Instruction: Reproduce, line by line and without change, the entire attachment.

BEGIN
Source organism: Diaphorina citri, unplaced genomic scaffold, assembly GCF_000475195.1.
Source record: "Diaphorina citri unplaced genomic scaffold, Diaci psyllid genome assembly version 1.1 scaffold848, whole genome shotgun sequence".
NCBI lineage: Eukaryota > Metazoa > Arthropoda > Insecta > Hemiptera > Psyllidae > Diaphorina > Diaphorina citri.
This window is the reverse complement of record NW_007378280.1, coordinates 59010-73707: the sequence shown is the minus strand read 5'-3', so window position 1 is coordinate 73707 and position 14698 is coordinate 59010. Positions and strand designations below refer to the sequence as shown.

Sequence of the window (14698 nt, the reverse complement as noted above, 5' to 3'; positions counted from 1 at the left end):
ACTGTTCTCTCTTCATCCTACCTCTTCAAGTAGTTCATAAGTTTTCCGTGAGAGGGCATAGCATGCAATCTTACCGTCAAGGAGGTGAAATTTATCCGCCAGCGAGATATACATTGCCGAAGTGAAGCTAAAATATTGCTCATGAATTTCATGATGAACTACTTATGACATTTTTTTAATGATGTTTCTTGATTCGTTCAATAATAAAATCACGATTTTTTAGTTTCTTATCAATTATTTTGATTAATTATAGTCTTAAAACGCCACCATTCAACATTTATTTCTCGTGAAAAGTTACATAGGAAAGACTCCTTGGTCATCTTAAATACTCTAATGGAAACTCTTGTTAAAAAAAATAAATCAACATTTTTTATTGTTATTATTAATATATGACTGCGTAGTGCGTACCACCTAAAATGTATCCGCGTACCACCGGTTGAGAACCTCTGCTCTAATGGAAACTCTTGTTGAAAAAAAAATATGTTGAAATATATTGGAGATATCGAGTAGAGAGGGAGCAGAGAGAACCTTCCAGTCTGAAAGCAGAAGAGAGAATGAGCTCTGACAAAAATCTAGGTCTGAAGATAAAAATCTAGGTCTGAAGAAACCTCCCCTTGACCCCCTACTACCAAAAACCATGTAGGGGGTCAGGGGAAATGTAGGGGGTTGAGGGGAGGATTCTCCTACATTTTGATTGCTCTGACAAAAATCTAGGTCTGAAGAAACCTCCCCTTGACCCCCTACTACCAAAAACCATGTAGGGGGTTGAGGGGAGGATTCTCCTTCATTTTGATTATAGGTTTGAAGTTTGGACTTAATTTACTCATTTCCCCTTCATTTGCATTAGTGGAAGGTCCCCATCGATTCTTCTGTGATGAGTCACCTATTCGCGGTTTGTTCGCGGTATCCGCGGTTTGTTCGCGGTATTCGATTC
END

Source organism: Diaphorina citri, unplaced genomic scaffold, assembly GCF_000475195.1.
Source record: "Diaphorina citri unplaced genomic scaffold, Diaci psyllid genome assembly version 1.1 scaffold848, whole genome shotgun sequence".
NCBI lineage: Eukaryota > Metazoa > Arthropoda > Insecta > Hemiptera > Psyllidae > Diaphorina > Diaphorina citri.
This window is the reverse complement of record NW_007378280.1, coordinates 59010-73707: the sequence shown is the minus strand read 5'-3', so window position 1 is coordinate 73707 and position 14698 is coordinate 59010. Positions and strand designations below refer to the sequence as shown.

Sequence of the window (14698 nt, the reverse complement as noted above, 5' to 3'; positions counted from 1 at the left end):
ACTGTTCTCTCTTCATCCTACCTCTTCAAGTAGTTCATAAGTTTTCCGTGAGAGGGCATAGCATGCAATCTTACCGTCAAGGAGGTGAAATTTATCCGCCAGCGAGATATACATTGCCGAAGTGAAGCTAAAATATTGCTCATGAATTTCATGATGAACTACTTATGACATTTTTTTAATGATGTTTCTTGATTCGTTCAATAATAAAATCACGATTTTTTAGTTTCTTATCAATTATTTTGATTAATTATAGTCTTAAAACGCCACCATTCAACATTTATTTCTCGTGAAAAGTTACATAGGAAAGACTCCTTGGTCATCTTAAATACTCTAATGGAAACTCTTGTTAAAAAAAATAAATCAACATTTTTTATTGTTATTATTAATATATGACTGCGTAGTGCGTACCACCTAAAATGTATCCGCGTACCACCGGTTGAGAACCTCTGCTCTAATGGAAACTCTTGTTGAAAAAAAAATATGTTGAAATATATTGGAGATATCGAGTAGAGAGGGAGCAGAGAGAACCTTCCAGTCTGAAAGCAGAAGAGAGAATGAGCTCTGACAAAAATCTAGGTCTGAAGATAAAAATCTAGGTCTGAAGAAACCTCCCCTTGACCCCCTACTACCAAAAACCATGTAGGGGGTCAGGGGAAATGTAGGGGGTTGAGGGGAGGATTCTCCTACATTTTGATTGCTCTGACAAAAATCTAGGTCTGAAGAAACCTCCCCTTGACCCCCTACTACCAAAAACCATGTAGGGGGTTGAGGGGAGGATTCTCCTTCATTTTGATTATAGGTTTGAAGTTTGGACTTAATTTACTCATTTCCCCTTCATTTGCATTAGTGGAAGGTCCCCATCGATTCTTCTGTGATGAGTCACCTATTCGCGGTTTGTTCGCGGTATCCGCGGTTTGTTCGCGGTATTCGATTC